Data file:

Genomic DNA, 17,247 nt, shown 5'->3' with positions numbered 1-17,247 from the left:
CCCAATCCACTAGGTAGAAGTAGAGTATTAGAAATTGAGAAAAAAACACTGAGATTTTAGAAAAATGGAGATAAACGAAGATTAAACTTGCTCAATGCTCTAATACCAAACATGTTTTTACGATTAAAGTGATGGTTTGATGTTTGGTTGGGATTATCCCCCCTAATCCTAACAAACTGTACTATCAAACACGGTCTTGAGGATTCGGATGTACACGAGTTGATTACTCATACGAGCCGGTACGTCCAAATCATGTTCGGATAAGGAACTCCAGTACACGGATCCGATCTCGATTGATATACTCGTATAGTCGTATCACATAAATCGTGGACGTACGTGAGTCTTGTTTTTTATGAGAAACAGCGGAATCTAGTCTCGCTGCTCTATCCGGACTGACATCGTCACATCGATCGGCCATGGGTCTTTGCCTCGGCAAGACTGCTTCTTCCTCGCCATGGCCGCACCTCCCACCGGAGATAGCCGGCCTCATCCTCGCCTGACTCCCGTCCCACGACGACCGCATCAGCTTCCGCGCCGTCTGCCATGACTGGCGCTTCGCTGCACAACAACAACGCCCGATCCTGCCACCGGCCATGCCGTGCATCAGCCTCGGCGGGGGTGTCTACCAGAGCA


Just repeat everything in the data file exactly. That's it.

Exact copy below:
Genomic DNA, 17,247 nt, shown 5'->3' with positions numbered 1-17,247 from the left:
CCCAATCCACTAGGTAGAAGTAGAGTATTAGAAATTGAGAAAAAAACACTGAGATTTTAGAAAAATGGAGATAAACGAAGATTAAACTTGCTCAATGCTCTAATACCAAACATGTTTTTACGATTAAAGTGATGGTTTGATGTTTGGTTGGGATTATCCCCCCTAATCCTAACAAACTGTACTATCAAACACGGTCTTGAGGATTCGGATGTACACGAGTTGATTACTCATACGAGCCGGTACGTCCAAATCATGTTCGGATAAGGAACTCCAGTACACGGATCCGATCTCGATTGATATACTCGTATAGTCGTATCACATAAATCGTGGACGTACGTGAGTCTTGTTTTTTATGAGAAACAGCGGAATCTAGTCTCGCTGCTCTATCCGGACTGACATCGTCACATCGATCGGCCATGGGTCTTTGCCTCGGCAAGACTGCTTCTTCCTCGCCATGGCCGCACCTCCCACCGGAGATAGCCGGCCTCATCCTCGCCTGACTCCCGTCCCACGACGACCGCATCAGCTTCCGCGCCGTCTGCCATGACTGGCGCTTCGCTGCACAACAACAACGCCCGATCCTGCCACCGGCCATGCCGTGCATCAGCCTCGGCGGGGGTGTCTACCAGAGCA